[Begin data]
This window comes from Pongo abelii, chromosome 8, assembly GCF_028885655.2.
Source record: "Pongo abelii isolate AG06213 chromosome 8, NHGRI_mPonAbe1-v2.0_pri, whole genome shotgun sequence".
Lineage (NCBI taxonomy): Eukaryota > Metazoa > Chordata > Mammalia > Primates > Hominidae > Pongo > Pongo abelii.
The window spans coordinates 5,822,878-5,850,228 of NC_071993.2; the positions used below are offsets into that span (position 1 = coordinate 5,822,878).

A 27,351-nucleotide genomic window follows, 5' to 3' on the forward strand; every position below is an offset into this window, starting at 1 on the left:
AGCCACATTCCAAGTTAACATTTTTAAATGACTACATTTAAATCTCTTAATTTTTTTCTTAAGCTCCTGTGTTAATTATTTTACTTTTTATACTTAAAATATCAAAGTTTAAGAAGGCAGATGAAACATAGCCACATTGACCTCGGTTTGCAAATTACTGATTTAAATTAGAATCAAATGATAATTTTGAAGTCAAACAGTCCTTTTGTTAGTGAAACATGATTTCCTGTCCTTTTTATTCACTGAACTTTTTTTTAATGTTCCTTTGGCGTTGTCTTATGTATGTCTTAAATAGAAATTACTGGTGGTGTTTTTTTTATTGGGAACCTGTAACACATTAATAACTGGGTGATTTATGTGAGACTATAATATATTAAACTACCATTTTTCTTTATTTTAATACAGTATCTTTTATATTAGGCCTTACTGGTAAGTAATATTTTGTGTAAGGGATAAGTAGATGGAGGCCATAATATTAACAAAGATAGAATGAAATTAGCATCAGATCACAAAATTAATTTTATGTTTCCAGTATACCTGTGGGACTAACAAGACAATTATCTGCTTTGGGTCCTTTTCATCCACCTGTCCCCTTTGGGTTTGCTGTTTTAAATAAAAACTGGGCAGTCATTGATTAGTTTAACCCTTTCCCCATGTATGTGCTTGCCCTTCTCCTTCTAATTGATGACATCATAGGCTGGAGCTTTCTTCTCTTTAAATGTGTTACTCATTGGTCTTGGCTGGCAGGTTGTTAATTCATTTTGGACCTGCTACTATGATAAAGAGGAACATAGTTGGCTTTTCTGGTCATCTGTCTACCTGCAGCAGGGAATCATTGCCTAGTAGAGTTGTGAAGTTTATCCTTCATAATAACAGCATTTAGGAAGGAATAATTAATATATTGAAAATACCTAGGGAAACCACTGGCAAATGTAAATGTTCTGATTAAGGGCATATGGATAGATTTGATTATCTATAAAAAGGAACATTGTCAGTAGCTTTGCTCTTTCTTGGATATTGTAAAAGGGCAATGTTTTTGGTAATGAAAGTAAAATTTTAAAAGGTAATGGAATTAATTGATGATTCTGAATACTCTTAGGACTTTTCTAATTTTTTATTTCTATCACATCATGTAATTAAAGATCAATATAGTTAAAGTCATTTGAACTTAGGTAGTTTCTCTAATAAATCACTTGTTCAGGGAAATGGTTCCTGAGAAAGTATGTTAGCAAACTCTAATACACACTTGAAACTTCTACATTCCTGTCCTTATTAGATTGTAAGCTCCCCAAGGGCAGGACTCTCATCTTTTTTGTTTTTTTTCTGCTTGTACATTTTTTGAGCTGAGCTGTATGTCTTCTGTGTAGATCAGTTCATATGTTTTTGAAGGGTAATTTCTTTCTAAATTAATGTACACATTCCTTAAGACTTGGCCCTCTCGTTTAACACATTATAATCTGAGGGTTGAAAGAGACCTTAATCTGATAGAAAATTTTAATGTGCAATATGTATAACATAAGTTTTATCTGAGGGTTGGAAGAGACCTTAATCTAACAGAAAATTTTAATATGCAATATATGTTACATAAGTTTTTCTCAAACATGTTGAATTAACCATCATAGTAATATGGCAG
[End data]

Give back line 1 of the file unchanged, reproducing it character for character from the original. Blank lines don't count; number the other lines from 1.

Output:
This window comes from Pongo abelii, chromosome 8, assembly GCF_028885655.2.